Sometimes it's not about the Oscars -- news from Hollywood that is. In spite of what you read in the tabloids, this isn't the land of celebs running all over town in their Bentleys, charging whatever they want on Rodeo Drive. It's actually a town where one in seven people live under the poverty line. It's a town where over 60,000 individuals struggle daily with HIV/AIDS. It's a town, where in spite of whatever the Kardashians are cooking up next, has seen its median income drop nearly $4,000 between 2007 and 2010, to a pretty impossible to live on here amount of $52,384. This number, coupled with the fact that Los Angeles County has the highest amount of uninsured individuals in the State of California, makes you wonder how anyone can even afford to attend the Oscars.
Sometime in the beginning of the year, I was consumed by a legal writing project. It was only fifteen pages but was going to be 80 percent of my grade. The sweats it brought on had not occurred on my body since my T cells were under 100. I couldn't sleep. I could, however, eat -- and eat and eat. In the middle of this hell, I learned about a conference to be held at the Eisenhower Medical Center in Rancho Mirage, California. The conference was called Hope For the Future ... Working Towards a Cure and was being sponsored by Walgreens Pharmacy. More important -- the special guest of the conference was going to be Timothy Brown, otherwise known as the Berlin Patient.
Dear Fellow People Living with AIDS,
Today I am about to complete my first year of Law School, a hurdle I thought almost unachievable a few years back. When I finish my contracts final today, I want to scream what I have accomplished from the rooftops, not just for me, but for all people dealing with the everyday battle of being a Person Living with HIV/AIDS.
I didn't know Bonnie Goldman for a very long time, nor did I have many contacts with her in person. That being said, these few times we did interact, she was nothing short of a force of nature on my life. Sometimes we get lucky and meet that person who can push us beyond our comfort zones and encourage us to do things that we never thought we could before. Bonnie was one of those people in my life.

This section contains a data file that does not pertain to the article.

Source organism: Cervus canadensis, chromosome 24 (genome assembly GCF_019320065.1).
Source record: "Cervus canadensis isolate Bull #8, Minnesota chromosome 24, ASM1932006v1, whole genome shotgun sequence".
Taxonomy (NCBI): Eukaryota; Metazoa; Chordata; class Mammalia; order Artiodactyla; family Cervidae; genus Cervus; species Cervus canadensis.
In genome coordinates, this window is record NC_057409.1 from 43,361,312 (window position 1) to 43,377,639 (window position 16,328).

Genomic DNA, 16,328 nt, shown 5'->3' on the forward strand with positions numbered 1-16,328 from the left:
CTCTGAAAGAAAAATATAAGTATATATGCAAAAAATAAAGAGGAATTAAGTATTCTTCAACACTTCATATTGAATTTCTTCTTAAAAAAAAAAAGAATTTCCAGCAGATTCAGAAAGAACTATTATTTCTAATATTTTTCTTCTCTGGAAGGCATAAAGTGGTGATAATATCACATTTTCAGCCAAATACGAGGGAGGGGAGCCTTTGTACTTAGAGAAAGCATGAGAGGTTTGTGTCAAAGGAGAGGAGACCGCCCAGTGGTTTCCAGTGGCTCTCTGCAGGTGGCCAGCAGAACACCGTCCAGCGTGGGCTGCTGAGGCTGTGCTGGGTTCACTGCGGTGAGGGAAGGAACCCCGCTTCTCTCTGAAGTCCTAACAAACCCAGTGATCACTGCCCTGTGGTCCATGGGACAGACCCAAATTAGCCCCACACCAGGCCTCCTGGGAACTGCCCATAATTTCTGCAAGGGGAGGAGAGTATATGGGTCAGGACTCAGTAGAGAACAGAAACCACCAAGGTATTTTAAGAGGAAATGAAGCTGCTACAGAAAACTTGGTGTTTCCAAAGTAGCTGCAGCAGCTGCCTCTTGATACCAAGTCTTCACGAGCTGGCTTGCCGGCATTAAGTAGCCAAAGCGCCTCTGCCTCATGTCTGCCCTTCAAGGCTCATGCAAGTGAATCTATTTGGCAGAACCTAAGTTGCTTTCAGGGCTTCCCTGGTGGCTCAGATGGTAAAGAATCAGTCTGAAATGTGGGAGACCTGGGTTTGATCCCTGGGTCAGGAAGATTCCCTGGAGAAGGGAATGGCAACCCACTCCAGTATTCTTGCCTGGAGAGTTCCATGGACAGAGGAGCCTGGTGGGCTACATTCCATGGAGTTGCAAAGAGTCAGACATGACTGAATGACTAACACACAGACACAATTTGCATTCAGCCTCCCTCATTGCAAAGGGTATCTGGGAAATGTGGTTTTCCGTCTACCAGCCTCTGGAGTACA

World AIDS Day, for most of the country, is just another day. However, for a person living with AIDS like myself, it is a day of victory. Unfortunately this particular World AIDS Day is marred with insults and ignorance. A few weeks ago, Secretary Clinton announced the United States set a new direction for its global AIDS campaign, with an emphasis on HIV-fighting drugs that can prevent new infections. The key word in that statement is "global." Secretary Clinton waxes poetically about creating an AIDS-free generation, declaring that it "has never been a policy priority for the United States government -- until today."
I was 28, having dinner with my former partner, David, and simply stated I was disappointed with my life thus far, that I had accomplished more in the decade before I was 20 than in my 20s. Things needed to change and I needed to go back to school to make them change. I hadn't a clue exactly what that meant yet but I was ready to try.
When the newspapers were ablaze with "AIDS at 30" I felt as if I should have gone out and gotten a cake, complete with the requisite 30 candles. In spite of the statistics being tossed around, we have again missed another public health moment in these ever so loosely United States. I say loosely because the quality of healthcare is truly a state-by-state situation. Indiana is about to set back the clock by defunding Planned Parenthood and allowing women to go without the most basic of health tests. States, via their federally funded AIDS Drug Assistance Programs, also get to choose which HIV drugs they cover, and what income levels are eligible.
I grew up in Schenectady, a small city in upstate New York. Sex education was an embarrassing night with my younger brother in the school cafeteria with a black and white filmstrip from the '50s. There was no discussion afterwards, just an awkward silence because the room was filled with people you were going to see in the morning. In high school, we were barred from learning about condoms. The thinking was, if you teach them about condoms, they would run out and have sex. Yeah, right.
On December 14, 2010, my inbox was inundated with the news of the "Berlin Cure." My friends without HIV who, thankfully, have no reason to follow HIV-related discoveries as closely as I do, were all excited about this news. They were taken aback by my lack of enthusiasm. I had many reasons to hold back my joy. Some were purely scientific; some were personal.
By the end of this year, over 4,000 Americans will not be able to access their lifesaving HIV medications due to funding short falls. HIV infections keep going up in this country in spite of the prevention efforts. But there is one group that people are forgetting about -- the men and women spending their final days in AIDS hospices across the country.